Into this tapestry comes John Givings (Michael Shannon), Bates' mental-case son and the most self-reflective aspect of the film. Taking the part of a Shakespearean fool, he is a character who should not be able to comprehend what is happening around him but is the only person who can see Frank and April for the disillusioned phonies they are. He proceeds to tell them exactly what is wrong with them, and apparently fearing that the audience is incapable of receiving the message, Mendes and screenwriter Justin Haythe then have April point out that John has told them exactly what is wrong with them. Such is characteristic of a film in which its themes are aggressively spelled out and subtext becomes maintext. As played by Shannon, John Givings is an almost comical character whose two brief appearances provide a relief from the film's heavy and at times hysterical severity. He reveals the film's potential to be a social satire, and indeed the rest of the cast's self-awareness and the often heavy-handed visuals (in one scene, the screen becomes almost blindingly white with a sea of pasty bodies against the colorless sand on a beach) might have been more welcome had their intent been more cynical. But, with a clinical score by Thomas Newman and Roger Deakins' exactingly precise cinematography, it is all played to oppressively serious effect without a hint of genuine emotion.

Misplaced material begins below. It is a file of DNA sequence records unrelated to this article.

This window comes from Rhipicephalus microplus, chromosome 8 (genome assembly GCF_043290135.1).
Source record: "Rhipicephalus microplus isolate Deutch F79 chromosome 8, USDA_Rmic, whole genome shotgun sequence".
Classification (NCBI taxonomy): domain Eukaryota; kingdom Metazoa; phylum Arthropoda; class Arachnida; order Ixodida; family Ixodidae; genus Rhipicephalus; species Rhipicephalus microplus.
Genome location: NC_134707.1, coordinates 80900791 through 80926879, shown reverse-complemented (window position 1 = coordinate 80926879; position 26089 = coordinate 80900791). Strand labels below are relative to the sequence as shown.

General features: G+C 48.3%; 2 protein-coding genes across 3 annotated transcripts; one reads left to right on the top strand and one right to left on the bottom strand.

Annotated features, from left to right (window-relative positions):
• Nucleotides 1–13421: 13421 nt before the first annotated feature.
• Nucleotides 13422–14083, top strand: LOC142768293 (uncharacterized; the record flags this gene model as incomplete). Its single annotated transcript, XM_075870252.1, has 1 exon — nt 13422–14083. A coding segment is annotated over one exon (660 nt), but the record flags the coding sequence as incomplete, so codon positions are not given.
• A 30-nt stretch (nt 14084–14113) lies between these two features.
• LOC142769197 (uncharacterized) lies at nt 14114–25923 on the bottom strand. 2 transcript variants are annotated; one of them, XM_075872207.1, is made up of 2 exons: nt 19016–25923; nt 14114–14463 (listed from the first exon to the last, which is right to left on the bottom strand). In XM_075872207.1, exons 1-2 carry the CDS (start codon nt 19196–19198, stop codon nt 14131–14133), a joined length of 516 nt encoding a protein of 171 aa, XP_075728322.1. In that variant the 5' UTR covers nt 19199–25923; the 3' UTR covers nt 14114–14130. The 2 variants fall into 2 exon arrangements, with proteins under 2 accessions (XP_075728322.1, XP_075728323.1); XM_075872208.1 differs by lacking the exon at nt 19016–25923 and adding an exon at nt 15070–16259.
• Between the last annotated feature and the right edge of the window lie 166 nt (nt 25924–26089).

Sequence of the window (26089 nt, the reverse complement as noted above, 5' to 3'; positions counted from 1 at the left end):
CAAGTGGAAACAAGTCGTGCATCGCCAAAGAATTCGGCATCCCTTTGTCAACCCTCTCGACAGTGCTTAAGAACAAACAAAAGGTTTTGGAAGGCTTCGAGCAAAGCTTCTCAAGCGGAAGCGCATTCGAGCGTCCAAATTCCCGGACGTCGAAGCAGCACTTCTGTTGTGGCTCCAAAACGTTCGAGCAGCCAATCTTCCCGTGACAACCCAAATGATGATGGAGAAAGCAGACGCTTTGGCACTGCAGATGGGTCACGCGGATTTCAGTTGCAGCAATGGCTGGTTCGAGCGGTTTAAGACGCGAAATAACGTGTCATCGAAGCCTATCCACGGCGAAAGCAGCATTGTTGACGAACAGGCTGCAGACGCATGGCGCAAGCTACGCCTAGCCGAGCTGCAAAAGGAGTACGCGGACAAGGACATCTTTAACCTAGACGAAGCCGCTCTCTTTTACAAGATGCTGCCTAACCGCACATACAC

Paramount brings "Revolutionary Road" to DVD in a 2.35:1 widescreen anamorphic transfer. The film has a deliberately muted color palette, emphasizing the bland conformity of the environment, and the digital transfer does a good job rendering this look. As a result, the overall picture quality is hardly eye-catching, but it sufficiently follows Sam Mendes and cinematographer Roger Deakins' intent. Some edge enhancement is visible throughout, and the image appears a bit flat. In general, this is an adequate transfer but hardly flawless.
Audio is presented in a Dolby Digital 5.1 Surround track. As this is a dialogue-driven film, there is not a lot to judge here. The music score is very soft and understated, leaving the dialogue as the only major sound. Voices are clear and pleasing. French and Spanish 5.1 tracks are also provided, as well as English, French, and Spanish subtitles.
Director Mendes and screenwriter Justin Haythe provide an audio commentary for the film. The two have a good rapport and keep the informative discussion constantly going, although at times the track is a bit on the dull side. I suppose your enjoyment of the film itself will greatly impact how much you get out of this commentary.
Up next is the 29-minute featurette, "Lives of Quiet Desperation: The Making of Revolutionary Road." Featuring interviews with the major cast and crew members, this is an informative look behind the scenes and at the journey the film took from the page to the screen.
Finally, there are five deleted scenes with optional audio commentary by Mendes and Haythe. Some of these are actually quite interesting, including an alternate ending that resolves a few questions left unanswered in the final film, although it does hit it right on the nose, as Mendes points out.
While "American Beauty" no longer seems like the masterpiece it was hailed as in 1999, it found a comfortable balance between melodrama and satire that makes it still a greater achievement than Mendes' latest film. "Revolutionary Road" covers ground that, quite frankly, others have captured more believably and entertainingly, not least among them David Lynch in "Blue Velvet" (1986), where at least the grotesquerie was intentional. This film is simultaneously too over-the-top to take seriously and too self-important to view as satire. It plays like Douglas Sirk without the irony.